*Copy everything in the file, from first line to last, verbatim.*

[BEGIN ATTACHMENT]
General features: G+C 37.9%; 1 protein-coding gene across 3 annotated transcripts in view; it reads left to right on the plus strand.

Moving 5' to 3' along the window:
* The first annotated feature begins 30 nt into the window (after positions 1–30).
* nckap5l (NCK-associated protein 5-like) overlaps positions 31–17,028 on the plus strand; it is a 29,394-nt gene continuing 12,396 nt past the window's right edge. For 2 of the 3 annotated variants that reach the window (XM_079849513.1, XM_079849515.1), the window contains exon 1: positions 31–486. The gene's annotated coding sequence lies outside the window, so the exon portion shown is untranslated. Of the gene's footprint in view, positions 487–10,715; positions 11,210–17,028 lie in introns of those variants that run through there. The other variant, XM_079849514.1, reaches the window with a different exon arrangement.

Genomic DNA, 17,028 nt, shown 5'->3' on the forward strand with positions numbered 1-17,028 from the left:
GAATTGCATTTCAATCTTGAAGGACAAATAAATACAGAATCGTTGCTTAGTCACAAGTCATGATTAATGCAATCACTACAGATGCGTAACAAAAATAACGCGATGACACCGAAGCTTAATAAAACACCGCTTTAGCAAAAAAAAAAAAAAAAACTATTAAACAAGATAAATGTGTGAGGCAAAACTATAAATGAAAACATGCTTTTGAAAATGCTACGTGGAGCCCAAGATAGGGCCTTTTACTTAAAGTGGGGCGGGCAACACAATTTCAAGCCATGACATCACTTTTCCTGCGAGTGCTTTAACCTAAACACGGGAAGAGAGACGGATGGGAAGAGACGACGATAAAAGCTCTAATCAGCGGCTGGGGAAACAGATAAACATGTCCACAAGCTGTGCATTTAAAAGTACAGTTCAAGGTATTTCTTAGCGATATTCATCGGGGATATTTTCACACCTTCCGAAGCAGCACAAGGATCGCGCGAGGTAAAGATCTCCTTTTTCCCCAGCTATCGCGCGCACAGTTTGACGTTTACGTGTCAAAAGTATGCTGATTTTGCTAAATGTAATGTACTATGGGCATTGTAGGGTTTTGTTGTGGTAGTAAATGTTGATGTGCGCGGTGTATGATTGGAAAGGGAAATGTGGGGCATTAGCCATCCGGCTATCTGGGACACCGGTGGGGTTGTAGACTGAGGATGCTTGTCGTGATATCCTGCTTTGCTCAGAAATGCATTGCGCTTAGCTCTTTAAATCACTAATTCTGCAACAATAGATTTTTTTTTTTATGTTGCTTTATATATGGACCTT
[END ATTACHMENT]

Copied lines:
General features: G+C 37.9%; 1 protein-coding gene across 3 annotated transcripts in view; it reads left to right on the plus strand.

Moving 5' to 3' along the window:
* The first annotated feature begins 30 nt into the window (after positions 1–30).
* nckap5l (NCK-associated protein 5-like) overlaps positions 31–17,028 on the plus strand; it is a 29,394-nt gene continuing 12,396 nt past the window's right edge. For 2 of the 3 annotated variants that reach the window (XM_079849513.1, XM_079849515.1), the window contains exon 1: positions 31–486. The gene's annotated coding sequence lies outside the window, so the exon portion shown is untranslated. Of the gene's footprint in view, positions 487–10,715; positions 11,210–17,028 lie in introns of those variants that run through there. The other variant, XM_079849514.1, reaches the window with a different exon arrangement.

Genomic DNA, 17,028 nt, shown 5'->3' on the forward strand with positions numbered 1-17,028 from the left:
GAATTGCATTTCAATCTTGAAGGACAAATAAATACAGAATCGTTGCTTAGTCACAAGTCATGATTAATGCAATCACTACAGATGCGTAACAAAAATAACGCGATGACACCGAAGCTTAATAAAACACCGCTTTAGCAAAAAAAAAAAAAAAAACTATTAAACAAGATAAATGTGTGAGGCAAAACTATAAATGAAAACATGCTTTTGAAAATGCTACGTGGAGCCCAAGATAGGGCCTTTTACTTAAAGTGGGGCGGGCAACACAATTTCAAGCCATGACATCACTTTTCCTGCGAGTGCTTTAACCTAAACACGGGAAGAGAGACGGATGGGAAGAGACGACGATAAAAGCTCTAATCAGCGGCTGGGGAAACAGATAAACATGTCCACAAGCTGTGCATTTAAAAGTACAGTTCAAGGTATTTCTTAGCGATATTCATCGGGGATATTTTCACACCTTCCGAAGCAGCACAAGGATCGCGCGAGGTAAAGATCTCCTTTTTCCCCAGCTATCGCGCGCACAGTTTGACGTTTACGTGTCAAAAGTATGCTGATTTTGCTAAATGTAATGTACTATGGGCATTGTAGGGTTTTGTTGTGGTAGTAAATGTTGATGTGCGCGGTGTATGATTGGAAAGGGAAATGTGGGGCATTAGCCATCCGGCTATCTGGGACACCGGTGGGGTTGTAGACTGAGGATGCTTGTCGTGATATCCTGCTTTGCTCAGAAATGCATTGCGCTTAGCTCTTTAAATCACTAATTCTGCAACAATAGATTTTTTTTTTTATGTTGCTTTATATATGGACCTT